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Weight in the Form of a Ram

Asian Art

On View: Asian Galleries, West, 2nd floor (China)
Before the chair was introduced to China during the Northern and Southern dynasties (386–589 C.E.), possibly as a result of the Silk Road trade, people sat on the floor or on low platforms, which were covered with straw mats that were stored rolled up. Decorative mat weights, usually in sets of four, held down the corners of a mat when it was being used. The mat weight in the form of three hornless dragons (chilong) circling a miniature magic mountain would have originally been fitted over a weighted core of lead or bronze, to make it heavier. Because the Chinese character for ram, yang, is part of the character xiang, symbolizing good fortune, the mat weight in the form of a ram is considered an auspicious image. The ram was a popular motif in Han-dynasty art, both in luxury goods and in the mortuary context.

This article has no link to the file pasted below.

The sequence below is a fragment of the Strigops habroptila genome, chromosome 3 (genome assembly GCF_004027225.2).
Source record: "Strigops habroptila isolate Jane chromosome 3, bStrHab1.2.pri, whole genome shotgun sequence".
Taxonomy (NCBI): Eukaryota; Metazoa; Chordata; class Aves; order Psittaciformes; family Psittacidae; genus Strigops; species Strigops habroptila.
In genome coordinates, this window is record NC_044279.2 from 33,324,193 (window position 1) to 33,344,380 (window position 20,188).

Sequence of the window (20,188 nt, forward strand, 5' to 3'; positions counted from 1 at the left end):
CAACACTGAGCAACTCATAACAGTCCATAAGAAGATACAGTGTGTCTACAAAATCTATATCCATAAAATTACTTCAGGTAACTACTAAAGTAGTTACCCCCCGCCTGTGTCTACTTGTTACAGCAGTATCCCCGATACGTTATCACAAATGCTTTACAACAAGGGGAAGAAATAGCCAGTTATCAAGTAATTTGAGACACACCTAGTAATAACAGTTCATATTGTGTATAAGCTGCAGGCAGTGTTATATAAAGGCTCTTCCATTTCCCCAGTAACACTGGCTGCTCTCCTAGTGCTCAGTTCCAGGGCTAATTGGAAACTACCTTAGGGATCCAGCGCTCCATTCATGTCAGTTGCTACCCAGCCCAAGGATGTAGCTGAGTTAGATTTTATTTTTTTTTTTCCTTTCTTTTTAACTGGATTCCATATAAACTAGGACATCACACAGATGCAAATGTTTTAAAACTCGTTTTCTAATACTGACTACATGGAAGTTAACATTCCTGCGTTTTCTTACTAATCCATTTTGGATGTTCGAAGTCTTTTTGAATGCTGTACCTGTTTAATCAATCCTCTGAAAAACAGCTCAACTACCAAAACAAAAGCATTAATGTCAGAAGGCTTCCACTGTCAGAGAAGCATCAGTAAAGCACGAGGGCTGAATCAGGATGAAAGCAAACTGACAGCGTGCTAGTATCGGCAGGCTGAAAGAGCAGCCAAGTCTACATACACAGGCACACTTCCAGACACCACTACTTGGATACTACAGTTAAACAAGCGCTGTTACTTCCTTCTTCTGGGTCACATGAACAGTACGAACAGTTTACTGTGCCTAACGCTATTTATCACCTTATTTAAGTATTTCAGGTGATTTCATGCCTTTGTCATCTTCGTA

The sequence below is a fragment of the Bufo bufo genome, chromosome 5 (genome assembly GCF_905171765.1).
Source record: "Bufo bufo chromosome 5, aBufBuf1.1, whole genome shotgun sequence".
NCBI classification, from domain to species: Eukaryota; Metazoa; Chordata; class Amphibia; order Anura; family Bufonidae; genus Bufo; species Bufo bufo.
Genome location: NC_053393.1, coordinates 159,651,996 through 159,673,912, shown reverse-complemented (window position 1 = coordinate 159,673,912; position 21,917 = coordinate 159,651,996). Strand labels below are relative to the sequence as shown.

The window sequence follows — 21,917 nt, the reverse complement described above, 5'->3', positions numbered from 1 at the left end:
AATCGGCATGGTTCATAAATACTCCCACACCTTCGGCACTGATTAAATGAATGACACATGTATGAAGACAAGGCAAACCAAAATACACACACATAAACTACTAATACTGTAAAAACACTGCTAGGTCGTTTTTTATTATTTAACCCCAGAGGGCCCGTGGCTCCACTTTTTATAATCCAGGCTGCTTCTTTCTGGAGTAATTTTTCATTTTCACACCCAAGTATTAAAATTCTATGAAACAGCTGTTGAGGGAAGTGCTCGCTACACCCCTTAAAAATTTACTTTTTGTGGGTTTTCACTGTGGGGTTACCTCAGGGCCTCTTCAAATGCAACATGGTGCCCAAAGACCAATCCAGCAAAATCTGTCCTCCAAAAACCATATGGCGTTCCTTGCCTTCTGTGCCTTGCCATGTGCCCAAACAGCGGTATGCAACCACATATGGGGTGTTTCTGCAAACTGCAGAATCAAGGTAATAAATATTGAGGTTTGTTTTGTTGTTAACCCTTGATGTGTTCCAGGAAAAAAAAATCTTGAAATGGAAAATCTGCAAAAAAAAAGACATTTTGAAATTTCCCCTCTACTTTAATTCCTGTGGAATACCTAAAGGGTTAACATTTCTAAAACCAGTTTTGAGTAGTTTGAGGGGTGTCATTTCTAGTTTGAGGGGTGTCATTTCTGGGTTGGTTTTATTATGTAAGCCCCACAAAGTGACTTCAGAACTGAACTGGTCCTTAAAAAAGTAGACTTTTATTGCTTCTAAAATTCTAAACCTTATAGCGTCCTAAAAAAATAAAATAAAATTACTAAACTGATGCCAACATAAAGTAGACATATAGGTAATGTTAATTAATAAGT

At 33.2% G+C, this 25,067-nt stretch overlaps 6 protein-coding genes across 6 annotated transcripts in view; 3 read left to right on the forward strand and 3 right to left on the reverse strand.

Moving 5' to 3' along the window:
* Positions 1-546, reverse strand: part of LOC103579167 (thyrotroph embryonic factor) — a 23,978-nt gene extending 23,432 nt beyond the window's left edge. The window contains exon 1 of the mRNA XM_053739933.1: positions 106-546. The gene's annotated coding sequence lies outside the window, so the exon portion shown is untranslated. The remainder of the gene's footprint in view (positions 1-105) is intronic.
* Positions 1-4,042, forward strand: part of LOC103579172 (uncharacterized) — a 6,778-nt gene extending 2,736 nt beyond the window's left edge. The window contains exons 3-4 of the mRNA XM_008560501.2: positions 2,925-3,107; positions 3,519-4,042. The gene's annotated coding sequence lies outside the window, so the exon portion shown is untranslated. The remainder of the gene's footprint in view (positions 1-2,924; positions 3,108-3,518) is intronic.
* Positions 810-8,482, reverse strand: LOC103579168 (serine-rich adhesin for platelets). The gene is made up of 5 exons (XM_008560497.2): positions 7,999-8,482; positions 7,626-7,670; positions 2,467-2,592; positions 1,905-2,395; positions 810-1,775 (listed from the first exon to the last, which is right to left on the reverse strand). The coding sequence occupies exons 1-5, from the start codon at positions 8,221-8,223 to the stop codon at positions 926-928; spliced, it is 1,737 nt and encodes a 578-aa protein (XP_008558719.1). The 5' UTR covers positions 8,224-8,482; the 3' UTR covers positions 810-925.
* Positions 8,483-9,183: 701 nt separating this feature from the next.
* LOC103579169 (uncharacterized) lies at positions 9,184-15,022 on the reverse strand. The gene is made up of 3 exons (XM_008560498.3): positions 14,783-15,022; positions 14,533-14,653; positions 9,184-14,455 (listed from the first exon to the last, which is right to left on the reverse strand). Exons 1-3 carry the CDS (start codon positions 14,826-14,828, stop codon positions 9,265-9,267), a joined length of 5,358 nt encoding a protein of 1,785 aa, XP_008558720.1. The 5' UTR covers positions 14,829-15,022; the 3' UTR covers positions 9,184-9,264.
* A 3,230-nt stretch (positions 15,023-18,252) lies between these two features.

MEDIUM Gilt bronze
  • Place Made: China
  • DATES 206 B.C.E.-220 C.E.
    DYNASTY Han Dynasty
    PERIOD Han Dynasty
    DIMENSIONS height: 1 1/2 in. length: 3 1/4 in.  (show scale)
    COLLECTIONS Asian Art
    MUSEUM LOCATION This item is on view in Asian Galleries, West, 2nd floor (China)
    EXHIBITIONS
    ACCESSION NUMBER 1991.127.9
    CREDIT LINE Gift of Alan and Simone Hartman
    RIGHTS STATEMENT Creative Commons-BY
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    CAPTION Weight in the Form of a Ram, 206 B.C.E.-220 C.E. Gilt bronze, height: 1 1/2 in. Brooklyn Museum, Gift of Alan and Simone Hartman, 1991.127.9. Creative Commons-BY (Photo: Brooklyn Museum, 1991.127.9_PS4.jpg)
    IMAGE overall, 1991.127.9_PS4.jpg. Brooklyn Museum photograph, 2015
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     <em>Weight in the Form of a Ram</em>, 206 B.C.E.-220 C.E. Gilt bronze, height: 1 1/2 in. Brooklyn Museum, Gift of Alan and Simone Hartman, 1991.127.9. Creative Commons-BY (Photo: Brooklyn Museum, 1991.127.9_PS4.jpg)